34. An automated machine in accordance with claim 33, wherein said vision system is permanently installed in said base unit of said machine with an optic line of said vision system positioned at the intersection of said turret vertical axis and said stirrup horizontal axis.
Description
BACKGROUND OF THE INVENTION

1. Field Of The Invention

The present invention relates to an automated machine which may be used for performing various tasks involving the recognition of a predetermined object in its environment, and an intervention on that object after it is detected. This machine is, for example, preferably applied to picking fruit such as apples, pears, peaches, oranges and other citrus fruits, etc. In its application, the automated machine makes it possible to pick fruits individually by their stems and to lay them down without bruising in a container such as a large box.

2. Description Of Background Materials And Relevant Information

In agriculture, automated fruit picking has already been attempted so as to remove the contraints of manual picking or the drawbacks of mechanized picking systems, such as shaking, known up to now. Techniques used in prototypes of automated picking machines already achieved are basically of two types:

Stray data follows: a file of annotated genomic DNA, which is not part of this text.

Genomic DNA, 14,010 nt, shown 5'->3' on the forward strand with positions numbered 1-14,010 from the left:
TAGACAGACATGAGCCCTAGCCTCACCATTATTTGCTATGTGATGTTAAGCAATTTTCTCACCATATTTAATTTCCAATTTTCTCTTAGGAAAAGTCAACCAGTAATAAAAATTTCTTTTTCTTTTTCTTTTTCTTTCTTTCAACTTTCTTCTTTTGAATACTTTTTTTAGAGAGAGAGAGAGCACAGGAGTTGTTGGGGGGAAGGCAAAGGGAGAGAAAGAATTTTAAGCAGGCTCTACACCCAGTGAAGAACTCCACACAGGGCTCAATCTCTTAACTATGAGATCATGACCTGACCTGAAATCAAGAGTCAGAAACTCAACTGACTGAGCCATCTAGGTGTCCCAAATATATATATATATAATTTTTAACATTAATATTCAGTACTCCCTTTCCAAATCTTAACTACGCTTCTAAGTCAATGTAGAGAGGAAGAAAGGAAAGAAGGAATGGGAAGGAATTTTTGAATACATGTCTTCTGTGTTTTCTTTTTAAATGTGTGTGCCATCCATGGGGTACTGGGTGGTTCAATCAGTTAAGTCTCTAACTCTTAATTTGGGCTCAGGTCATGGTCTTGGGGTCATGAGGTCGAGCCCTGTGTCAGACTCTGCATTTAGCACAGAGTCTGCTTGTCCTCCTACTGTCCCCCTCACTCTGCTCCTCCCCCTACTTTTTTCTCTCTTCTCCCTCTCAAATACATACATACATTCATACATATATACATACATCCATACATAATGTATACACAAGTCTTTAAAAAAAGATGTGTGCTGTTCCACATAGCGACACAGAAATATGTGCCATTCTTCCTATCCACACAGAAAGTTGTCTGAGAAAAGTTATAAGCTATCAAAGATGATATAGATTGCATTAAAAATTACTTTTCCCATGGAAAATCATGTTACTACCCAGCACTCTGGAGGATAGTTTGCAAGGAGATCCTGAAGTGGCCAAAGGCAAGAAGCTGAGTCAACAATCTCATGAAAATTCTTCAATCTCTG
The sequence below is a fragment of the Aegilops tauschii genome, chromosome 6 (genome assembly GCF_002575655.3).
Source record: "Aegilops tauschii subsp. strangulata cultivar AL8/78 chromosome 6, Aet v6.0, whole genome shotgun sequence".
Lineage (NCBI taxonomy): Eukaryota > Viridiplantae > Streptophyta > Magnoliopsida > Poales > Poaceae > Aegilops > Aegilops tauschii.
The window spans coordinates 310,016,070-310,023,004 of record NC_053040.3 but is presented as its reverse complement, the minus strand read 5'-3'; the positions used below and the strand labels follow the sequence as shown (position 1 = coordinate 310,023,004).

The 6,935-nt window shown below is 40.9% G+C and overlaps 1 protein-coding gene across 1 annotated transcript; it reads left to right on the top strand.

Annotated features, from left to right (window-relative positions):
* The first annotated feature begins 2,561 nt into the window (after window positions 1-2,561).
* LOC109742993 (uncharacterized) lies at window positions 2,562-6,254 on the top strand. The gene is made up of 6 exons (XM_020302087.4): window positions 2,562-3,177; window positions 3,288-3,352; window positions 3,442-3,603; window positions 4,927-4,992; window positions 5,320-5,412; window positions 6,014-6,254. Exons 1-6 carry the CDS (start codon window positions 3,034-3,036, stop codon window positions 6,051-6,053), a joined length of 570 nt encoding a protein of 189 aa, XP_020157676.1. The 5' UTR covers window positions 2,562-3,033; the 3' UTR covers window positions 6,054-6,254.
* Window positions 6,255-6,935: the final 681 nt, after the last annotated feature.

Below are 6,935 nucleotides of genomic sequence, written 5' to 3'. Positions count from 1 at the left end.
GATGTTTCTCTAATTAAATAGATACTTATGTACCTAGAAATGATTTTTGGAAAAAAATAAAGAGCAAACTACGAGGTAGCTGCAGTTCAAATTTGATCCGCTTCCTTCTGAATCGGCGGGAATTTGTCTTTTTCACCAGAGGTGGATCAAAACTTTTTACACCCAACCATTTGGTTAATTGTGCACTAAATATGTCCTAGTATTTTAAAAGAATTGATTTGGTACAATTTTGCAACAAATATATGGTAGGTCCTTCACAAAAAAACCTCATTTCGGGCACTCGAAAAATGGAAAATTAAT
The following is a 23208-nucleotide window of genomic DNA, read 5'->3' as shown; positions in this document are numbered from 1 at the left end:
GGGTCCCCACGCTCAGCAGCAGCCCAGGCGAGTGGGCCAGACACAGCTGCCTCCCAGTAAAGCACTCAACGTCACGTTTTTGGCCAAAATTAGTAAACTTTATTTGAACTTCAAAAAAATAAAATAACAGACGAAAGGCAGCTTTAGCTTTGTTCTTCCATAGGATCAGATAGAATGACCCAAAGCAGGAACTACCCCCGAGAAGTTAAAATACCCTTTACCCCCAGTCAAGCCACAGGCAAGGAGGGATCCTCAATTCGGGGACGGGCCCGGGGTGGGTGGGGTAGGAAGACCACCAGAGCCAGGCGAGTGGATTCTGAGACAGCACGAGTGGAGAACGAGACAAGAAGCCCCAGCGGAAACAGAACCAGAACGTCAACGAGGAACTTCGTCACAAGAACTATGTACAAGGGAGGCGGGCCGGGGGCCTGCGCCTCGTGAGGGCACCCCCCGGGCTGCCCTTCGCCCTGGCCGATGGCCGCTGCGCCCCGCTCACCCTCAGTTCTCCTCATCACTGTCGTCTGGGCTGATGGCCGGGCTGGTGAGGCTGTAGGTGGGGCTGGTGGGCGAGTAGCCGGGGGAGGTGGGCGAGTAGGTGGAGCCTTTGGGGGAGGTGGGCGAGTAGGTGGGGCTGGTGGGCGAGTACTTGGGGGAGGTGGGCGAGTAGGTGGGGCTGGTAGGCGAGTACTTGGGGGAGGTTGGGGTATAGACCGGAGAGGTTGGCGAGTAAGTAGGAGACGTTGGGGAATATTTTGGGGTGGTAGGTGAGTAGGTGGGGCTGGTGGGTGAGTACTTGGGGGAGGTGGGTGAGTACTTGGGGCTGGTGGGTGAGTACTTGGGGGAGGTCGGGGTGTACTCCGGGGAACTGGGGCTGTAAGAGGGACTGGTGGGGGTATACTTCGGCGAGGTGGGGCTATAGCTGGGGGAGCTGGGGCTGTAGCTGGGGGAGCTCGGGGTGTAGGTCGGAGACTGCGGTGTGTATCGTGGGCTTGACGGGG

the first consists in placing a camera at the end of a movable arm fitted with a grasping system;

the second consists in placing a camera next to or near a movable arm fitted with a grasping tool, this camera being used with a sighting telescope so as to facilitate the detection of objects and responsive movements of the arm.

In the first example, the camera is quite exposed to adverse movements, such as bumps, which causes a significant obstacle in having the camera placed so close to the grasping system.

In the second example, as in the first, the grasping tool does not advance directly in the direction of the fruit by moving on the axis of the optic beam of the camera, and this causes a sighting error which prohibits the moveable arm from reaching the fruit in a good position for picking.

These shortcomings explain why the prototypes of automated machines conceived according to these techniques remain largely in the planning stage.

BRIEF DESCRIPTION oF DRAWINGS

The above mentioned goals, characteristics, and advantages of the present invention will now be more fully described with reference to the annexed drawings, given by way of non-limiting examples only, in which like reference numerals represent similar parts throughout, and wherein:

FIG. 1 illustrates, in front view, the automated machine according to the invention, and particularly arranged so as to constitute a fruit picking machine;

FIG. 2 illustrates, in front view and on an enlarged scale, the picking module of the automated machine;

FIG. 3 illustrates, in side view, the picking module of FIG. 2;

FIG. 4 illustrates, in front view, the picking machine according to the invention, including the conveyor belt and box loading apparatus;

FIG. 5 is a cross-sectional view taken along plane 5--5 of FIG. 2;

FIG. 6 is a cross-sectional view taken along plane 6--6 of FIG. 3;

FIG. 7 is a lateral, enlarged view of one version of the intake head, attached to a flexible neck, as is described for attachment to a bent tube and to the free end of the folding arm of the handler; and